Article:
Once you’ve mastered the basic and intermediate terms you’ll need to sound like a savvy blackjack veteran. As such, it’s time to learn some of the phrases that apply to deeper strategic thinking – primarily card counting and betting systems.

Card counting itself can refer to several systems that players use to gain an advantage over the house by tracking high and low cards as they are dealt. Betting systems, or progressive betting systems, usually involve a pre-set rule where you determine how much to bet on each hand based on previous results

Ace-Neutralized/Ace-Reckoned: These two terms refer to whether aces are counted as “zero” or are given value in a card counting system. With ace-neutralized, they aren’t counted, or are valued at zero, in order to increase playing efficiency. When the ace is reckoned, it’s incorporated into the count to simplify betting

Back-Counting: The process by which you count cards while standing near a table and not playing. This is usually done when a player is looking for a favorable count at a table before sitting down, or is getting ready to signal a partner to play when the count is favorable.

High-Low: The simplest form of card counting. Number cards between 2 and 6 are assigned a value of +1. Cards between seven and nine are valued at zero. All cards worth ten, and aces, are given a score of -1. You track the cards in your head, and the higher your count goes (meaning that there will be more high cards left in a deck) the more you bet.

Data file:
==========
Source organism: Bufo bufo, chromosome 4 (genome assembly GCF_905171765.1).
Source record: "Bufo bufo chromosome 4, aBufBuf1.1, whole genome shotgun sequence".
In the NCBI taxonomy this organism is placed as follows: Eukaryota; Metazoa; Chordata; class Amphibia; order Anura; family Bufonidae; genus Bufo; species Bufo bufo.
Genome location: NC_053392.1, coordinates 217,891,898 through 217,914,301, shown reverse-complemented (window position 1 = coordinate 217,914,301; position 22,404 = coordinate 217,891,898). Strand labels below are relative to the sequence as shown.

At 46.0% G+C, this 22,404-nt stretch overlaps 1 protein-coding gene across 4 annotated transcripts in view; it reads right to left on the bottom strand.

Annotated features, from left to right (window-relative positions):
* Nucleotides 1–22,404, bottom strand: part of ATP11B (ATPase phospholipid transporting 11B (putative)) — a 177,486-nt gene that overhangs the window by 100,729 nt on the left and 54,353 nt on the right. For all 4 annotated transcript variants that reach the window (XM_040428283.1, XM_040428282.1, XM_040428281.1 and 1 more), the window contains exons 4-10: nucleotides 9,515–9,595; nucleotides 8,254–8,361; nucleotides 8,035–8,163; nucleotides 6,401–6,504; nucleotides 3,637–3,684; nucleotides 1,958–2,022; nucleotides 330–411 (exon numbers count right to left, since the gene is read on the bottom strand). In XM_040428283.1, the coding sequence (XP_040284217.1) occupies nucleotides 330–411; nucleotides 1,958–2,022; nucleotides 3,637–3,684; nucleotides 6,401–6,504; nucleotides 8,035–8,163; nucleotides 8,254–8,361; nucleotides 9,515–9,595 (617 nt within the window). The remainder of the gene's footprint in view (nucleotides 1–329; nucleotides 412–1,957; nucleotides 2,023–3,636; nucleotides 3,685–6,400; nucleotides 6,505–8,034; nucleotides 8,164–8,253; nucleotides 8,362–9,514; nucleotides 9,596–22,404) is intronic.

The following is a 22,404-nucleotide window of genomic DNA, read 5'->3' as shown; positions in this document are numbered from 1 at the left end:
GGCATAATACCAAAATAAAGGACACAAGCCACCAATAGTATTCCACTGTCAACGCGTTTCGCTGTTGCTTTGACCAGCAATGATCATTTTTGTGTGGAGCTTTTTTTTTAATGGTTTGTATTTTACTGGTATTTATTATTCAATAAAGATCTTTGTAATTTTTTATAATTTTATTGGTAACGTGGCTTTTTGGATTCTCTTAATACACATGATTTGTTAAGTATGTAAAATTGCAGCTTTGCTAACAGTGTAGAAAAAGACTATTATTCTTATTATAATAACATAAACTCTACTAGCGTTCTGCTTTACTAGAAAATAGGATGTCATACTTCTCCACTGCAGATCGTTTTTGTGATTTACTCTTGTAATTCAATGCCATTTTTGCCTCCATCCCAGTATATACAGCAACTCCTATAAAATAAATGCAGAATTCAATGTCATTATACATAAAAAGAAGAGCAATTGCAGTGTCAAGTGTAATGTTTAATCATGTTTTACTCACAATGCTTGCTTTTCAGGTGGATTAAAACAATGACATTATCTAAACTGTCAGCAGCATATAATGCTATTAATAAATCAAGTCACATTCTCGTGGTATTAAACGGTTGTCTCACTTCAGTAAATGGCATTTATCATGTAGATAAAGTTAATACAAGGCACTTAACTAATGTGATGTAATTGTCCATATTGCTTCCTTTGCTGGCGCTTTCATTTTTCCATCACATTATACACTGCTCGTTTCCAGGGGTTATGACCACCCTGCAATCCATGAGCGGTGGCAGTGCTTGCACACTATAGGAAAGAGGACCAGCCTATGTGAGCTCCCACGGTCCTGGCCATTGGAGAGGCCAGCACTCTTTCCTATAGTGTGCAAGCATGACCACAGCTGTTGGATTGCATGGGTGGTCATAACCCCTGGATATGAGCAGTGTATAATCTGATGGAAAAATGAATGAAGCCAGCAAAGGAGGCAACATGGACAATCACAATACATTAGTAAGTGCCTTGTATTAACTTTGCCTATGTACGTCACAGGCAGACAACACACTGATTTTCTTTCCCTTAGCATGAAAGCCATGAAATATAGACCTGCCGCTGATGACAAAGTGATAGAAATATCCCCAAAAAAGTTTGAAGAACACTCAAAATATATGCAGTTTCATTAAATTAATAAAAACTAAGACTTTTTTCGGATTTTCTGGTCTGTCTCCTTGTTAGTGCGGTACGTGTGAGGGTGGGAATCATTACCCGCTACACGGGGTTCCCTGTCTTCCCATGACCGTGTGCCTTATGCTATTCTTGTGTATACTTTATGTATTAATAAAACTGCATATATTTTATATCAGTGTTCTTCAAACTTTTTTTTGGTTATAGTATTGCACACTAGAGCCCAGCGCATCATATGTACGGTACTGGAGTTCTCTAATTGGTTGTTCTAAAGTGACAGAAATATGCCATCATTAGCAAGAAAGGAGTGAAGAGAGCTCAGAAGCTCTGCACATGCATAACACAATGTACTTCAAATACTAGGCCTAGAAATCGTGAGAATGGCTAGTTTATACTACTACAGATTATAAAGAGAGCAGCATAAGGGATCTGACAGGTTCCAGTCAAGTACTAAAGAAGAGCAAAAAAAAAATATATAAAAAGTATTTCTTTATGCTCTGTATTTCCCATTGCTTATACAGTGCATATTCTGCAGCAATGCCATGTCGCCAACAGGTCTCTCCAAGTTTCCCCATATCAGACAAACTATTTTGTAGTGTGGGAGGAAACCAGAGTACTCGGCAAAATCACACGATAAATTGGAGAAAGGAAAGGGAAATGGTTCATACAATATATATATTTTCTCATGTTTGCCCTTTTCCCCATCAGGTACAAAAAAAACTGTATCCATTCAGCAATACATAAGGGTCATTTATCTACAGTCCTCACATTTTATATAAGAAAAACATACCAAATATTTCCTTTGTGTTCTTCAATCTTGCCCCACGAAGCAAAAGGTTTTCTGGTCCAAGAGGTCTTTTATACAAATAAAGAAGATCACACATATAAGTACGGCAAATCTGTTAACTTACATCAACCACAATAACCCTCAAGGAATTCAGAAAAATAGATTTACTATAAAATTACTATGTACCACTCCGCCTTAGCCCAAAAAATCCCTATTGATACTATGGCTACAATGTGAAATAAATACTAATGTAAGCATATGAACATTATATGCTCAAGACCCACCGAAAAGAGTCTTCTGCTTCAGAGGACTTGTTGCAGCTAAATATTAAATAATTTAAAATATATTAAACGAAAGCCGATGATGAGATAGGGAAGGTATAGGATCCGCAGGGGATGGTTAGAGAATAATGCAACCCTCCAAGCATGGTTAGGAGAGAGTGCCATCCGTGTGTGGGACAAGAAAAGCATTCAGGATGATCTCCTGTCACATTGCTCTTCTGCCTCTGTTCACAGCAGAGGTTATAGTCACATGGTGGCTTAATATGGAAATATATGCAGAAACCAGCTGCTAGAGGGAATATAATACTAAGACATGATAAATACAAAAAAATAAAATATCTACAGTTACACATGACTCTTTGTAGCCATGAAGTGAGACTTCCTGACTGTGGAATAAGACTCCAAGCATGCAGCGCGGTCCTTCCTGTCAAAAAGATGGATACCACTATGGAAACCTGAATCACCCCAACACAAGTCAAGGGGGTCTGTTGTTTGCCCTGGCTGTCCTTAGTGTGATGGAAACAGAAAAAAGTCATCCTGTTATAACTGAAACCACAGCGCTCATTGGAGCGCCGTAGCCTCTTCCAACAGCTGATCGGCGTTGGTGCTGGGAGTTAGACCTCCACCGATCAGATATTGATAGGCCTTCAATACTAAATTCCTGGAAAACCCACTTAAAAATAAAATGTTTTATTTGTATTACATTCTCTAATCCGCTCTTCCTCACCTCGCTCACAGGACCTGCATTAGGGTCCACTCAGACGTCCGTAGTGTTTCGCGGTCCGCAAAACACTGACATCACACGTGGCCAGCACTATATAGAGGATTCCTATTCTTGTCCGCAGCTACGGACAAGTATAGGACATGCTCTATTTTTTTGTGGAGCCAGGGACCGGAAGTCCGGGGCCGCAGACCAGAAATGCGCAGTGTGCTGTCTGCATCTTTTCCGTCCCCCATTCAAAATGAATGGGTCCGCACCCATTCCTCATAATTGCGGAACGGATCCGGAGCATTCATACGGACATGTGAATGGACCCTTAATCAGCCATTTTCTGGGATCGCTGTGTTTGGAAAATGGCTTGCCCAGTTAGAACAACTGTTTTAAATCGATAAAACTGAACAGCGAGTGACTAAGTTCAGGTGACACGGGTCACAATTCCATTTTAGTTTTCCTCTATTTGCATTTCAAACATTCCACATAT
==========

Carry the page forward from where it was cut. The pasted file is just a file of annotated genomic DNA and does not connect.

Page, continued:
High-Low counting assigns a value of +1 for card values 2 through 6.

Multi-Level Count/Multi-Parameter System: The multi-level count refers to a system that uses numbers higher and lower than one. A multi-parameter system is one that uses two or more different counts, usually with aces being tracked separately from the rest of the deck.

Wonging: Placing bets only when there is a high count. Rarely used due to the difficulty of maintaining the count and the fact it can easily give away that you are counting, something most casinos try to dissuade players from doing.

Shuffle-Tracking/Ace-Tracking: Following specific cards through the shuffle process in an attempt to determine their location in the next shoe. This is most often done with aces.

Martingale System: The simplest and most popular betting system. The player doubles their bet after each loss.

For more on the Martingale system, see the article on Progressive betting systems.

While this last set of terms requires an in-depth knowledge of blackjack that few players ever achieve, they can be helpful to an overall understanding of how the game works. In the end, as long as you understand the principles of blackjack many of the terms are incidental. However, it always helps to know as much as you can about what you’re betting on, and by knowing the lingo you will appear and feel much more comfortable at the table.